“Story was of first importance”
INTERVIEW with designer and animator Nicole Tostevin – VERONIKA ZÝKOVÁ -
Nicole Tostevin is the owner and designer of a small creative studio Redhead Productions. Evolving from music to graphic art, she created the award-winning, computer animated film Suspended Abbey (1991), before joining the graphics team at Broderbund and specialized in rotoscoped animations for the enormously successful video games: Prince of Persia 2 and Carmen San Diego.
In 1993 she became the art director for The Last Express an epic-scale, critically acclaimed CD-ROM adventure game created by famed designer Jordan Mechner and co-written by Tomi Pierce. Lavish graphics, historical authenticity and pioneering rotoscope technique were the hallmarks of her efforts. We talked to Nicole about her independent film work as well as Prince of Persia 2, but more than anything, we spoke about challenging adventure with The Last Express…
In 1991 you made computer animated short movie Suspended Abbey, which won many awards. Tell me more about this film…
Suspended Abbey was a 14 minute experimental computer animated film that was my master’s thesis film at California Institute of the Arts. In 1991, I was in the experimental animation film department and was working with some amazing animators; Jules Engels, a famous experimental animator from Disney and UPA, Vibeke Sorensen, a digital multimedia artist, and Christine Panushka, a brilliant independent animator/filmmaker.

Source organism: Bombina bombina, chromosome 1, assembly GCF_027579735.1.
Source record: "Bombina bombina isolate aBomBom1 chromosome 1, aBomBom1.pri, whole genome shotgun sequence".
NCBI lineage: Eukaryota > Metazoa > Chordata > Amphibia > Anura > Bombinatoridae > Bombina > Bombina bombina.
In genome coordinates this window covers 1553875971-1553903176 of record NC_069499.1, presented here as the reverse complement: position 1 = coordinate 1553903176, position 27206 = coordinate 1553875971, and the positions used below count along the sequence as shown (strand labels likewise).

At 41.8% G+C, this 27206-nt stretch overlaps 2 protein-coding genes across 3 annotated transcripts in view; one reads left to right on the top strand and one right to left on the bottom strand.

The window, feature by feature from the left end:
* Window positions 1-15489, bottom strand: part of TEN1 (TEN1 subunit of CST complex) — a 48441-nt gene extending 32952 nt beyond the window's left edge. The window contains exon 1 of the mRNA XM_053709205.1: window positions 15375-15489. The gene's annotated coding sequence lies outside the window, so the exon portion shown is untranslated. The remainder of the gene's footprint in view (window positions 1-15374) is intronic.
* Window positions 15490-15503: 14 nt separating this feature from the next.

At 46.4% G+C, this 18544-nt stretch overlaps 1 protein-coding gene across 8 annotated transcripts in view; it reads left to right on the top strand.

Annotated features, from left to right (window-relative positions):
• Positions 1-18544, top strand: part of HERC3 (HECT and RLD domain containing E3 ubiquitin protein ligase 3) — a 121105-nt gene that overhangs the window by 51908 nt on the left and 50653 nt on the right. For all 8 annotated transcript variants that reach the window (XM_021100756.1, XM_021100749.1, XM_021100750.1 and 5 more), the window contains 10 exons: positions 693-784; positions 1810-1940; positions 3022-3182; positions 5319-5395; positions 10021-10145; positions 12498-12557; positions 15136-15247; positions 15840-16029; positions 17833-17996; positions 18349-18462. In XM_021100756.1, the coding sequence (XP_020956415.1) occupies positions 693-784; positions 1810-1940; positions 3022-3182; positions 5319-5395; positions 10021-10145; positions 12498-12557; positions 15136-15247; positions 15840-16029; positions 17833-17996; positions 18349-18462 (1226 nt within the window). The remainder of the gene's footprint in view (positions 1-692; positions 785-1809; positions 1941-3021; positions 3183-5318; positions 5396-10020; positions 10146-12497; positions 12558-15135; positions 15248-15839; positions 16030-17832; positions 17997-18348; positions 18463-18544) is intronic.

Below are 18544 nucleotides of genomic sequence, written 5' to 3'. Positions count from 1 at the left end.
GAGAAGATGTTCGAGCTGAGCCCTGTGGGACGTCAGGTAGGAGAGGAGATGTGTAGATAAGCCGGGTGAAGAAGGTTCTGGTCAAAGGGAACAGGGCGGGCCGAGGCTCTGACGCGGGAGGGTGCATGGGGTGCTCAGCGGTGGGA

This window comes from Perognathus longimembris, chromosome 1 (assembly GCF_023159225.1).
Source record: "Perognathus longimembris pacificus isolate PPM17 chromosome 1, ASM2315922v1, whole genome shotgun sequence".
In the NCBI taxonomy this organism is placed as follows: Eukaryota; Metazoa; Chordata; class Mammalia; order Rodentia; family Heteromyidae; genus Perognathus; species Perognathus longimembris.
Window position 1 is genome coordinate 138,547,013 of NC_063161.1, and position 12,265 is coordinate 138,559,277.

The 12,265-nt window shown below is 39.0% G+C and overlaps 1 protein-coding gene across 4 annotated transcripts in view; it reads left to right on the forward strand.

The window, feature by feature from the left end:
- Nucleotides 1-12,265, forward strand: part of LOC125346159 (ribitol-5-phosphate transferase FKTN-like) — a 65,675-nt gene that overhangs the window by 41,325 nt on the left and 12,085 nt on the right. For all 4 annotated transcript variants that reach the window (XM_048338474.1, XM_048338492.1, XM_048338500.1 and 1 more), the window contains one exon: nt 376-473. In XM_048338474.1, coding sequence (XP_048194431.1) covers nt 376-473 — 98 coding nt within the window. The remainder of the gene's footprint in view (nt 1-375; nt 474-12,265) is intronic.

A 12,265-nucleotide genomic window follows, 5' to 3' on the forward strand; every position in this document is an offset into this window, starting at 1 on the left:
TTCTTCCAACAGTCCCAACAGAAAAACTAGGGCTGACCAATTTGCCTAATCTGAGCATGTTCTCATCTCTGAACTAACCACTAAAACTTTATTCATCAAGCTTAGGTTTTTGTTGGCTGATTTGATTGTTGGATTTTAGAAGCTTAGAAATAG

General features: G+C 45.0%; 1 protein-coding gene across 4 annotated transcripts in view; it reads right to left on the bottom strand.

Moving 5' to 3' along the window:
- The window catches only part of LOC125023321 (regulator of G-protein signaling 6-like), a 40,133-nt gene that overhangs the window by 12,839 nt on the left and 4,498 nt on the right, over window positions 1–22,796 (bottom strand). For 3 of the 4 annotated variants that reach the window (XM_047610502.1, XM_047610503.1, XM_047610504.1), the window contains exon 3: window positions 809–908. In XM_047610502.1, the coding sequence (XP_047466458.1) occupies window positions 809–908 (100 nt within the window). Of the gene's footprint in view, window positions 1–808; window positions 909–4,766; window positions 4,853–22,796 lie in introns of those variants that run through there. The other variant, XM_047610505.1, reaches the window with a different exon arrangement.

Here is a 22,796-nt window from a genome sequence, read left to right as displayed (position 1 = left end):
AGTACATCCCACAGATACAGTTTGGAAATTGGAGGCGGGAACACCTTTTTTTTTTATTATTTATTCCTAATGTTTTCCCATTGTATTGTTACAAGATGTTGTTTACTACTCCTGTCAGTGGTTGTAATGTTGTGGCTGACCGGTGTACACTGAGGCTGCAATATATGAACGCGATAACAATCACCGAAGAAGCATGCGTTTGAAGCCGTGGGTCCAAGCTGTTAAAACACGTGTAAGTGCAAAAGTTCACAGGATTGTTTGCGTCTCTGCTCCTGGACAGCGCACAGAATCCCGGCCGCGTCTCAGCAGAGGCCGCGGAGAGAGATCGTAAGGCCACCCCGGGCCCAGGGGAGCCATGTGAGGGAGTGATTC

The film is a dreamlike journey through a computer animated medieval monastery whose Gothic landscape seamlessly flourishes and deteriorates before your eyes. It is a very subtle film. I wanted it to be a visual meditation on the themes of erosion, time and faith.
To create the effects, I digitally manipulated still photographs of abbey ruins that I took while traveling in Ireland and Wales. I thought, “Wouldn’t it be amazing to recreate these monasteries back to their glory and then deconstruct them, bit by bit, pixel by pixel, so that it looks like they animate over time?” I then filmed each frame off the computer screen with a 16mm camera.
It was really fun to make but was very cathartic since I basically lived in my editing studio. I composited the photographs on a Mac II using the first release of Photoshop 1.0 and then animated the frames using Macromedia’s Director. We’re talking very very simple dissolves from photo to photo. So I basically created animation from dissolving from one photo to another. Back then they didn’t have programs that dissolved between photos like the Ken Burns effect you see now days. It was a beautiful film that took forever to make.